“A patchwork of state laws is not a solution to our broken immigration system – it’s part of the problem,” Obama said.

“I remain concerned about the practical impact of the remaining provision of the Arizona law,” he said. “Going forward, we must ensure that Arizona law enforcement officials do not enforce this law in a manner that undermines the civil rights of Americans.”

Arizona Gov. Jan Brewer (R) praised the Supreme Court decision as a victory for the rule of law, and for “all Americans who believe in the inherent right and responsibility of states to defend their citizens.”

She added: “After more than two years of legal challenges, the heart of SB 1070 can now be implemented in accordance with the US Constitution.”

The governor pledged to enforce the Arizona provision in an even-handed manner without resort to racial profiling or other unconstitutional methods. “Law enforcement will be held accountable should this statute be misused in a fashion that violates an individual’s civil rights,” she said.

The underlying legal challenge in the case, Arizona v. US (11-182), arose in 2010 shortly after state lawmakers passed the controversial measure. 

In challenging the Arizona law, government lawyers argued that the tough measure conflicted with kinder, gentler enforcement priorities of the Obama administration. The administration sought to target criminals and repeat offenders who pose a danger to the public rather than the vast majority of the estimated 11 million illegal immigrants in the US.

Caught in a funnel of illegal immigration, human smuggling, and drug trafficking, Arizona officials adopted a different approach. SB 1070 sought “attrition through enforcement,” in an effort to encourage all illegal immigrants in the state to either go home, move to another state, or apply for legal status.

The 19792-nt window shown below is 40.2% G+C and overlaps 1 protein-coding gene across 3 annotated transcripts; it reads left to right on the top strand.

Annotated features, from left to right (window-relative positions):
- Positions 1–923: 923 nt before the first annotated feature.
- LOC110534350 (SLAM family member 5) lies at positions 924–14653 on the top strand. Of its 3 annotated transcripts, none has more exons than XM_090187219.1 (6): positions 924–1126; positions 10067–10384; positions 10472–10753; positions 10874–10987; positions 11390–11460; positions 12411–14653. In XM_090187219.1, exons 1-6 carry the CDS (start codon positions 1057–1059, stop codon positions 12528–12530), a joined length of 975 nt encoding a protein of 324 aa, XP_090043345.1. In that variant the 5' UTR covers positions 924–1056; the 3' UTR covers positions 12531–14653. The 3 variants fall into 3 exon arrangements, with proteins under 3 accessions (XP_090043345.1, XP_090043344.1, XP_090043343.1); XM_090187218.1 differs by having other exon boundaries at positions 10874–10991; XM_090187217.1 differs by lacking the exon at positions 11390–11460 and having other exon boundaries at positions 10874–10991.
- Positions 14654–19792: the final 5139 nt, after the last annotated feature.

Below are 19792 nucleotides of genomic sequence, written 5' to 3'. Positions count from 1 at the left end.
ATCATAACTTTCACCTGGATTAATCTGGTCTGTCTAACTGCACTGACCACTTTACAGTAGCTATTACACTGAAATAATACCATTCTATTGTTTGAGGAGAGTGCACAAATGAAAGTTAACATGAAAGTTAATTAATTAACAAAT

The administration sued the state to block implementation of the law.

Arizona defended SB 1070 as a legislative attempt by state officials to counteract what they viewed as lax federal enforcement of the nation’s borders and its immigration laws.

A federal judge in Phoenix agreed with the Obama administration, blocking four of the law’s provisions. A panel of the Ninth US Circuit Court of Appeals affirmed.

On Monday, the high court upheld the decision blocking enforcement of three of the four provisions.

Among those provisions, one made it a state crime for an undocumented immigrant to work in Arizona. Another required all noncitizens to carry at all times a federal registration card and made it a violation of Arizona law to fail to produce the document on demand.

The third provision authorized Arizona law enforcement officials to arrest an immigrant without a warrant when they have probable cause to believe the immigrant committed a deportable offense.

The upheld provision is the law’s most controversial measure, requiring state and local law enforcement officials to check immigration status during any lawful stop when police have reason to suspect the individual is in the US without legal authorization.

The case was heard by eight of the high court’s nine justices. The newest justice, Elena Kagan, did not participate in the case because she worked on the issue as Obama’s solicitor general prior to her nomination to the high court.

Voting with Justice Kennedy in the majority were Chief Justice John Roberts and Justices Ruth Bader Ginsburg, Stephen Breyer, and Sonia Sotomayor.

Dissents were filed by Justices Scalia, Clarence Thomas, and Samuel Alito.